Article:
FIGS. 4 and 5 illustrate a modified form of the invention wherein the ball 16 is mounted between a lower member 64 and an upper member 66' which is held together by curved spring members 72 which are mounted to each of the four sides of the joy stick. Curved ends 73 and 76 of this spring 70 are received in grooves 74 and 77, respectively, formed in the upper and lower members 66' and 64'. The spring members 72 are attached on all four sides of the upper and lower members 64' and 66' as shown in FIG. 4 and springs 70 fit between the center portions of the spring members 72 and contact members 67 which carry arcuate resistive paths 65 that are biased by the spring 72 against the coil 80 of ball 16. A pair of contacts 69 and 7 are connected to opposite ends of the resistive path 75 and extend through the spring member 72 as illustrated in FIG. 5.
As the ball 16 is moved by the handle 12, the coil 18 moves relative to the conductive path 75 on the member 67 and varies the resistance between the contacts 69 and 71.
FIGS. 6, 7 and 8 illustrate a third embodiment wherein the upper and lower members 64 and 66 may be joined with a suitable adhesive and an elastic or rubber band 81 extends around the upper and lower members 64 and 66 so as to bias the members 67 against the coil spring 18. So as to provide a tactile feel, a bottom member 84 is attached to the bottom of portion 64 and has a raised conical portion 86 that is formed with annular indentations 87 that engages the end 83 of the shaft 12 so that as the ball 16 is moved, the end 83 will move from one indentation 87 to another one and, thus, provide a tactile feel to the operator as he moves the ball 16.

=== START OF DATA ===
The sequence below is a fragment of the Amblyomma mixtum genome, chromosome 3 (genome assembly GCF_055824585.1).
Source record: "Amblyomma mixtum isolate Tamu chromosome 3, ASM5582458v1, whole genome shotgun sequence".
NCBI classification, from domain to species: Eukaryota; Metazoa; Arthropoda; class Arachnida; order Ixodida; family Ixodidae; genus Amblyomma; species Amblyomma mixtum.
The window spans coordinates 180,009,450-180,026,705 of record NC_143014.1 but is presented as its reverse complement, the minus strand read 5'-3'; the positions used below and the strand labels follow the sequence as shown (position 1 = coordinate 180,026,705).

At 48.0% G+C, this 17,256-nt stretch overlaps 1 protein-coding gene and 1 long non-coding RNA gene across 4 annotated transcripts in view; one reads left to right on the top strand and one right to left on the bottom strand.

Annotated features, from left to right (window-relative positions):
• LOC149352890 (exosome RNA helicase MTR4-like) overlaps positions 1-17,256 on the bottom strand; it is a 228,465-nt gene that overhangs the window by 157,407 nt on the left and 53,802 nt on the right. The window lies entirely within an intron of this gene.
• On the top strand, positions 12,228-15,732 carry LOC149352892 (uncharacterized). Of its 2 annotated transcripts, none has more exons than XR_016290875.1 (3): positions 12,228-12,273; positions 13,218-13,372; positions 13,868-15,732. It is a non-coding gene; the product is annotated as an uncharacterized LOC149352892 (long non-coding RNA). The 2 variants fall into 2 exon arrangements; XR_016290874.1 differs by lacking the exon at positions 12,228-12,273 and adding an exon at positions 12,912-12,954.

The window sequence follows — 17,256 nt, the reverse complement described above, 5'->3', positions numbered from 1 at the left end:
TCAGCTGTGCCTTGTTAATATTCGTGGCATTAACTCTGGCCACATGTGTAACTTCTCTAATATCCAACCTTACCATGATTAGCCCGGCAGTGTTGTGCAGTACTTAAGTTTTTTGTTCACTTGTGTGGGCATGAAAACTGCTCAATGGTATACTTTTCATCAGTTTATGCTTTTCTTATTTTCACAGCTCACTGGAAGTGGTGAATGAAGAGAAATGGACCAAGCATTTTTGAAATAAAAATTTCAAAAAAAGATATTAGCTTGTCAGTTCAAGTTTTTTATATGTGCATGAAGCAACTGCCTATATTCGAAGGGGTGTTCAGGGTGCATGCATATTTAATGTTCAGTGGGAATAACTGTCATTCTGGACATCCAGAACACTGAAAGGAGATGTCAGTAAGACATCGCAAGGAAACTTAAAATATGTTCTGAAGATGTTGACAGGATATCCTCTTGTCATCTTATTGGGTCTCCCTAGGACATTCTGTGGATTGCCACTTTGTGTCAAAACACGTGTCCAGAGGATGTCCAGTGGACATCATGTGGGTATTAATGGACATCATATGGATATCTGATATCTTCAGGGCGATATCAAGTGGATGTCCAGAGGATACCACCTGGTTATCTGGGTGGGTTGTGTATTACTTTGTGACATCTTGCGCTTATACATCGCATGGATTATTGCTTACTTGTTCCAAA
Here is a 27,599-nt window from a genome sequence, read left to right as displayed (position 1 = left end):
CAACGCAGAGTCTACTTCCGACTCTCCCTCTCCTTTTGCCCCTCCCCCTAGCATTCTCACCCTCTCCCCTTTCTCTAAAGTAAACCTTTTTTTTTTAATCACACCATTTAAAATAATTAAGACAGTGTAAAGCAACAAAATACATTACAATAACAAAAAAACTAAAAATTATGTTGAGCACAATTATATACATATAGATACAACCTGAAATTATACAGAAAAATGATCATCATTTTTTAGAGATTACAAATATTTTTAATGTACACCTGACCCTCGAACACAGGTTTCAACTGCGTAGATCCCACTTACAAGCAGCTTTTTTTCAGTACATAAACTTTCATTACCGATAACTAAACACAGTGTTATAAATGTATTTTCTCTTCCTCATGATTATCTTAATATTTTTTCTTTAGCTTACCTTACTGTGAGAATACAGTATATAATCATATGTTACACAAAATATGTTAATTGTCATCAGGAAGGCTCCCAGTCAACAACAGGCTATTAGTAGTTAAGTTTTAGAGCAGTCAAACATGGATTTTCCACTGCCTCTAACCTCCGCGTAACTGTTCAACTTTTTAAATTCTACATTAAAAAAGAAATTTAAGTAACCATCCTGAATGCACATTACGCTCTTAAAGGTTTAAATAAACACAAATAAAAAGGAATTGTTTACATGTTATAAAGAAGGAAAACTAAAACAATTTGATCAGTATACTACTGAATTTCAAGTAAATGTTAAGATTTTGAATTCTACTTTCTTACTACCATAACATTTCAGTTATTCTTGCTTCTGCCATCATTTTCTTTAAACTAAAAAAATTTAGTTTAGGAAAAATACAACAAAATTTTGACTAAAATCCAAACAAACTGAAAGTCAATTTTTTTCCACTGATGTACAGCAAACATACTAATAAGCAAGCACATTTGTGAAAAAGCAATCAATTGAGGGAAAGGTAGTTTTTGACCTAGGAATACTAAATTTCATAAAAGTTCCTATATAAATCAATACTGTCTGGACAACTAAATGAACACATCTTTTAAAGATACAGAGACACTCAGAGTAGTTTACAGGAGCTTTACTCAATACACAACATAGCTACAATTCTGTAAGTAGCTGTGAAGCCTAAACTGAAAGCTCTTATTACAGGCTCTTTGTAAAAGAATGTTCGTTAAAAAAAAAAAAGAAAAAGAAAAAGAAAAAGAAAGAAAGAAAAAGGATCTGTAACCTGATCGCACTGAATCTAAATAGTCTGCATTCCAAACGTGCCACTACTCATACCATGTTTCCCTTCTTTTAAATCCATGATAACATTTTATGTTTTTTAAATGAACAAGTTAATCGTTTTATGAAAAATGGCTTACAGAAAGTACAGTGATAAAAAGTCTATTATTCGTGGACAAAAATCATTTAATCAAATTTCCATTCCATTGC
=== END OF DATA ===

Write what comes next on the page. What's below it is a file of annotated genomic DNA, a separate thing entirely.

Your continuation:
FIG. 9 illustrates a modification wherein the lower portion 101 which supports the ball 16 has a first spring portion 104 attached thereto which has a projection 103 that is received in an indentation 102 formed in the ball 16. A second switch portion 106 is spaced from the switch contact 104 such that when the projection 103 is in the indentation 102, the switch is open. When the ball 16 is moved by moving the handle 12 such that the projection 103 moves out of the indentation 102 the projection 103 then moves the contact 104 so that it engages contact 106 to close the electrical circuit between members 104 and 106.
FIG. 10 illustrates another embodiment wherein the lower portion 101 which supports the ball 16 carries a switch contact 108 that is formed with a depression 109 and in which a projection 107 attached to the lower portion of the ball is received. When the projection 107 is in the depression 109, the contact 108 makes electrical contact with second contact 111. When the ball 16 is moved by moving the handle 12, the projection 107 moves out of the recess 109 so as to allow the contact 108 to move out of engagement with contact 111 due to the spring bias provided by the contact 108. FIG. 12 is a bottom plan view of the switch 111 and the depression 109.
FIG. 11 illustrates an embodiment wherein a switch contact 113 is attached to the lower portion 101 and has a contact 118 and carries a projection 114 which is receivable in a projection 116 formed in electrical contact cap member 120. An electrical lead 117 connects the electrical conductive cap member 120 with the coil 18. Thus, the coil 18 is connected to contact 118 through the conductor 117 and a tactile feel is obtained when the handle 12 is moved and the projection 114 moves out of the recess 16.